Better Riding: Quick decisions make for a faster, safer ride
When I started riding my RD350 for the very first time, it was being run-in and the front brake pads had gone for resurfacing. It was not the most memorable of rides, needless to say, but it did teach me about making decisions.
Being able to go swiftly and safely through traffic, as we have discussed many times on these pages, is an art. And a large part of the beauty of it when you get it right lies in your decisions. Decisions to slow down and pass a vehicle from its other side. Or the decision to allow something to go past you creating a bigger gap for you to exploit. Or indeed, deciding which lane to tackle a particular stretch of heavy traffic in.
Eyes should collect as much data as possible. Peripheral vision, mirrors and foveal vision must all be at work
But examine the decision making process closer. The first step is the data you are basing your decision on. The reason they say dirtbikes or dirtbike based bikes are superior in traffic is because you sit taller and can see more and so usually end up with better data to make decisions with. But data collection is an active process. Your eyes need to be in scan mode. Flicking from side to side, aware of the objects in your peripheral vision, identifying hazards and opportunities quickly and efficiently. You also need to take in what is in your mirrors.
How do you work on this end of the skill? I do it by trying to be as intensely aware of my surroundings as possible. Sort of like a superspy in a novel. Over time I find I notice my world in great detail and this can be a source of hilarity as well as embarrassment but on a motorcycle it allows me to slice through traffic while keeping my safety envelope as large as I like.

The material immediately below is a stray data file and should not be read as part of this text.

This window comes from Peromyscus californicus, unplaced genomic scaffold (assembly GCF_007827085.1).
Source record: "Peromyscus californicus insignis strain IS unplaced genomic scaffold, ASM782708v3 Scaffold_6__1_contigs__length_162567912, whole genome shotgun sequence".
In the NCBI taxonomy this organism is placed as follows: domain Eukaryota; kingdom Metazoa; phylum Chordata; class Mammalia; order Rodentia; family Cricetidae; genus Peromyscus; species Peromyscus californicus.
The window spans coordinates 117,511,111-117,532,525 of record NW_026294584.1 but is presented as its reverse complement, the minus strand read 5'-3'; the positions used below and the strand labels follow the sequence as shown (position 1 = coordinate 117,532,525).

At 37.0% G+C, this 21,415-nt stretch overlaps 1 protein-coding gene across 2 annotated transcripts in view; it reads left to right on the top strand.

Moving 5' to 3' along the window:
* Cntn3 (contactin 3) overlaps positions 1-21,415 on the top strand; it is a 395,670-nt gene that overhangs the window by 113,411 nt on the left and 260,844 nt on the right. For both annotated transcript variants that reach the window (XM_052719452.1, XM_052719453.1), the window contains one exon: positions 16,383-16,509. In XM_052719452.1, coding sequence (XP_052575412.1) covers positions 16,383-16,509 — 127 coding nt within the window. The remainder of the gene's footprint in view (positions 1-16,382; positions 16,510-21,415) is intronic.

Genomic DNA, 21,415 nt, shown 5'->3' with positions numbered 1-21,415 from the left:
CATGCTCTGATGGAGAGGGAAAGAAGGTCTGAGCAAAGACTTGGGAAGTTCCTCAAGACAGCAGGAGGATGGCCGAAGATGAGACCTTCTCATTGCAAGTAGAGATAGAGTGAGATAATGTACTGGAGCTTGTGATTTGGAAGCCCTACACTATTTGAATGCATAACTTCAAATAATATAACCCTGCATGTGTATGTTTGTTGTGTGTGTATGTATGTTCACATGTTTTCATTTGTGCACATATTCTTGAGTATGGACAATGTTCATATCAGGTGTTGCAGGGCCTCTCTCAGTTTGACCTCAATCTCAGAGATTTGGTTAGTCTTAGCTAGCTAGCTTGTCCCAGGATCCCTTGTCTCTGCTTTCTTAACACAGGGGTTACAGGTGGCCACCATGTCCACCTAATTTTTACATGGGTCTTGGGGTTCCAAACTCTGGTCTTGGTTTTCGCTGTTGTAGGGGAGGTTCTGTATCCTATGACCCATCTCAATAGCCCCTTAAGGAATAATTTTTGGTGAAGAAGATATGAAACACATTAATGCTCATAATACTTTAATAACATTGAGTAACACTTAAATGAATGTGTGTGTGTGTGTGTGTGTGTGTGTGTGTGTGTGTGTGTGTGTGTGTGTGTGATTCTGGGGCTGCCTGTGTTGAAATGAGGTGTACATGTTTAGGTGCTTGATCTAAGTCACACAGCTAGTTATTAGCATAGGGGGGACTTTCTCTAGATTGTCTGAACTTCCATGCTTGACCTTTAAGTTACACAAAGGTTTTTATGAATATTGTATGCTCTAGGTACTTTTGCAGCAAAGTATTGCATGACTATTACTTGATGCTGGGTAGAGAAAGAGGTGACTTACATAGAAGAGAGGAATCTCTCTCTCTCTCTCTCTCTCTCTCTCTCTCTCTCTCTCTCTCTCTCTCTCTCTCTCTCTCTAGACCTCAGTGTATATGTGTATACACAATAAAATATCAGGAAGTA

Then comes the art of picking the gaps itself. This is harder to work on. But this has a lot to do with your ability to predict the behaviour of the vehicles ahead of you. My thumb rules say this: I won't pass a vehicle from the side where its bodywork shows the most damage. Chances are that is the side the driver is least aware of. I won't enter a gap that is closing on me even when I have the acceleration or speed to pass through it before it closes. A good clue here are the steered wheels, they will react before the vehicle follows. And that movement is easy to spot. And there's a hard to define threshold of traffic density at which point, I will substantially stop trying to get ahead and simply merge in to traffic because the effort needed to get ahead versus actual progress is just pointless.
But the most critical thing about decision making in traffic is that you need to decide quickly and then follow the course you've set. Dilly-dallying is dangerous. I've seen a rider come around a corner and spot two cows crossing the road, one from the left going right and the other one right to left. He decided that speeding up would allow him to go through between them, but his drum brakes wouldn't be able to stop the bike in time. It was the right decision and he passed between the cows with more than a foot on each side to spare. If he had changed his mind, or not accelerated full-hard, or tried to brake, he would have hit at least one of the cows.
Making that decision clears up space in your head to start scanning again and begin the process of the next decision. It's this ability that makes motorcyclists great from good. And it's critical if you are riding a machine with big power.
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